Why is the cost of living in Costa Rica so high?
Price tags always seem to catch visitors to Costa Rica by surprise. Expectations for cheap prices for goods and services are quickly dispelled after a first trip to the grocery store or gas pump. Costa Rica isn’t cheap.
Despite having the world’s 85th largest gross domestic product (GDP) in 2009, according to the World Bank, many prices in Costa Rica are on par with those of “developed” nations. Certain goods and services, such as a bottle of wine, a box of cereal or a tank of unleaded fuel, are as expensive – in some cases more expensive – than in the U.S, Canada or Spain.
So why is Costa Rica so expensive?
“My explanation is the appreciation of the colón,” said Adriana Rodríguez, an investment strategy manager at the economic consulting firm Aldesa. “The colón appreciates until all the essential goods and services become more expensive to compensate for its fluctuation.”
Of the reasons for Costa Rica’s high cost of living, the exchange rate is undoubtedly found at the top of the list. Due primarily to the mini-devaluations system of the national currency from 1984 to 2006, the value of the colón versus the U.S. dollar has depreciated by 500 percent in the last 20 years (see graph on next page). In 1991, $1 was worth about ₡100. Now, it is worth ₡500.
As the value of the colón plummeted against the dollar, prices have adjusted accordingly. In the last 10 years, prices of goods and services in the nation’s 292-product “basic package” have risen 101.72 percent. Costa Rica’s accumulated inflation rate is by far the highest in the region during the last decade: 17 percent higher than Nicaragua’s and 74 percent higher than Panama’s, in a dollarized economy.
“Historically, the inflation rate has been one of the biggest concerns of the Central Bank during the last 10 to 15 years,” Central Bank of Costa Rica (BCCR) President Rodrigo Bolaños told The Tico Times in 2010. “While the rest of the world was already attempting to lower their inflation rate, Costa Rica, well, we weren’t doing that. We worked at it some, but not as much as the rest of the world. We were delayed in our efforts to monitor the inflation rate.”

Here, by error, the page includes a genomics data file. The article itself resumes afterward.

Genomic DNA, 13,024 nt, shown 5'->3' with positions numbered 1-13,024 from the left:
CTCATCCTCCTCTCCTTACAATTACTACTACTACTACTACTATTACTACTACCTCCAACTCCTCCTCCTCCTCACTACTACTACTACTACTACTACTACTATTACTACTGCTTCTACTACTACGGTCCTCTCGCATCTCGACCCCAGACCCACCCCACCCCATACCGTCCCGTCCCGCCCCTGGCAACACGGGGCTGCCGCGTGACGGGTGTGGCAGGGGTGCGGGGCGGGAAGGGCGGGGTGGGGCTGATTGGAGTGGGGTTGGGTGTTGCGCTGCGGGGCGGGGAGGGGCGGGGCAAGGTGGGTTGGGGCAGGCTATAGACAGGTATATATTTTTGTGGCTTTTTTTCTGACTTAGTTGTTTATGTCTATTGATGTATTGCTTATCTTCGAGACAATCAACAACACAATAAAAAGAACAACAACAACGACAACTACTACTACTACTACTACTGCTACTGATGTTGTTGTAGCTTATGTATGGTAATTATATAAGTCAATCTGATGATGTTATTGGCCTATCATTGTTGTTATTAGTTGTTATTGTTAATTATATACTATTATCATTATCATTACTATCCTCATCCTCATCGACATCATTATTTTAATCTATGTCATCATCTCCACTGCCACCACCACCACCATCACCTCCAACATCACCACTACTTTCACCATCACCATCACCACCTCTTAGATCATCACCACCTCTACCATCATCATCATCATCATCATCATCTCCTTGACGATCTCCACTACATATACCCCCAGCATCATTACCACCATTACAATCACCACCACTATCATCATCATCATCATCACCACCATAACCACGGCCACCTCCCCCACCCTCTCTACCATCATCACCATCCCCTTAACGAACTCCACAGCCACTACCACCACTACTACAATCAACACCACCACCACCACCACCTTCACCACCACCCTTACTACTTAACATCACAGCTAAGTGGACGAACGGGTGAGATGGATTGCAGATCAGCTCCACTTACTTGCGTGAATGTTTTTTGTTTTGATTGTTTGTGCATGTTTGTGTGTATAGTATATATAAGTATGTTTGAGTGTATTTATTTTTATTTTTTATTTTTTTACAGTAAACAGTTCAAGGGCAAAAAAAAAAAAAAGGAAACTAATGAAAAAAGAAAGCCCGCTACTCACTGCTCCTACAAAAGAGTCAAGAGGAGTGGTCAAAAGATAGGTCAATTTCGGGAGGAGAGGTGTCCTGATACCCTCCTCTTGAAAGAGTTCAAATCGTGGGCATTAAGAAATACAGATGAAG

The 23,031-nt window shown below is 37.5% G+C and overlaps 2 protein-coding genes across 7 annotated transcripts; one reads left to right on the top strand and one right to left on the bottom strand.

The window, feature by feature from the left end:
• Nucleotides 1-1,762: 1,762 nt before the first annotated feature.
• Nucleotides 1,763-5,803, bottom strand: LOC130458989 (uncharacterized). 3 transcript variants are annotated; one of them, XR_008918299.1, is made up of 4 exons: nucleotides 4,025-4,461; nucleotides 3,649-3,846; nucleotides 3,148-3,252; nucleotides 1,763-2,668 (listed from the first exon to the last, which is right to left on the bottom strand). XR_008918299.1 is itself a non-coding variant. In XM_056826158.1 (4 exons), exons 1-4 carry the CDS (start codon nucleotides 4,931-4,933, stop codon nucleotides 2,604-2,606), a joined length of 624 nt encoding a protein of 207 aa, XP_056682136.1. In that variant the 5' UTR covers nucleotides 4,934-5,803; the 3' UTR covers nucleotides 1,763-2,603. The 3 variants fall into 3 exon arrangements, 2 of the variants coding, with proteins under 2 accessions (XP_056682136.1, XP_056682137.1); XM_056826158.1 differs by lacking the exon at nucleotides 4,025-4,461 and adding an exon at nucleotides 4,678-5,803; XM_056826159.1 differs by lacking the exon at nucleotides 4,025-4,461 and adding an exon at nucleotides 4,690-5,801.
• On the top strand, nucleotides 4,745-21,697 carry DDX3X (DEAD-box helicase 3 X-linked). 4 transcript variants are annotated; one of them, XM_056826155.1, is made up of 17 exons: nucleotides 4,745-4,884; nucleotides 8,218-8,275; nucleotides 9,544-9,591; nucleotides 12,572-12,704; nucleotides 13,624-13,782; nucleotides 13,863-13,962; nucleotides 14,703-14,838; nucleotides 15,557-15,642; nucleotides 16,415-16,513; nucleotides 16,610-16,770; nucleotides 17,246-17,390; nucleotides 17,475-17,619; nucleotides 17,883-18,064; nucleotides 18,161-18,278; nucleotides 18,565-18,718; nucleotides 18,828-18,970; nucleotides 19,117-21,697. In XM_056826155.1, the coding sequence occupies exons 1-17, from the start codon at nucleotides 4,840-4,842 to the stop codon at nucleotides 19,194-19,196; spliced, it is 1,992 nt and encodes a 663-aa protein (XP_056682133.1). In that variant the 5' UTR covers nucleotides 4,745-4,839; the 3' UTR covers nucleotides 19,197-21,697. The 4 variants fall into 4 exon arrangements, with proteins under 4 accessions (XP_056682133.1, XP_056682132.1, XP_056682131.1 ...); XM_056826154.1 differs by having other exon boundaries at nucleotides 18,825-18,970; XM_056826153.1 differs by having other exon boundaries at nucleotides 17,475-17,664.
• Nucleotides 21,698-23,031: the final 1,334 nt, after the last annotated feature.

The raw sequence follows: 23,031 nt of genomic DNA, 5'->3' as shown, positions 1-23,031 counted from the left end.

Much of the increase in consumer prices stems from the hefty, and increasing, amount of imports Costa Rica brings in annually. Each year since 2006, Costa Rica has imported more than $10 billion worth of goods, and has had a trade deficit of at least $1 billion since 2001. In 2008, the trade deficit hit its highest mark, at $5.8 billion.
Costa Rican import costs aren’t expected to slow anytime soon, particularly with the ever-increasing price of fuel. Costa Rica, like every Central American country, imports all of its fuel. As of Tuesday, the average price for a barrel of fuel was $91.50. That price is expected to hit the $100 mark sometime this year.
“My suspicion is that Costa Rica is so expensive because the price of fuel and the costs to transport the fuel are transferred to the cost of goods,” Rodriguez said. “In comparison to the other countries in the region [which also import fuel], we pay more taxes for a liter of gasoline than the other countries. We all import fuel, but our fuel taxes are higher.”